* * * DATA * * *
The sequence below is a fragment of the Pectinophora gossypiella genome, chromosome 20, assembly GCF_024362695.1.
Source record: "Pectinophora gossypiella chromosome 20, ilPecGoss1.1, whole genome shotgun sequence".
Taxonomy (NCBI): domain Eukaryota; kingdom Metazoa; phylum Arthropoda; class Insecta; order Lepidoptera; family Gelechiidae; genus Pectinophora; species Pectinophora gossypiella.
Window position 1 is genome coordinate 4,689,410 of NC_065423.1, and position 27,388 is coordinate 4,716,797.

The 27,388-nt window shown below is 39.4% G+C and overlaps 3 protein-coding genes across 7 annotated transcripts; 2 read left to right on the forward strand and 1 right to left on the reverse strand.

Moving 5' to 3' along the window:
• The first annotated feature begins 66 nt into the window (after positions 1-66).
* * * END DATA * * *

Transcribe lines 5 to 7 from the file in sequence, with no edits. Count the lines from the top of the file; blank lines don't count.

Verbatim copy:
The 27,388-nt window shown below is 39.4% G+C and overlaps 3 protein-coding genes across 7 annotated transcripts; 2 read left to right on the forward strand and 1 right to left on the reverse strand.

Moving 5' to 3' along the window:
• The first annotated feature begins 66 nt into the window (after positions 1-66).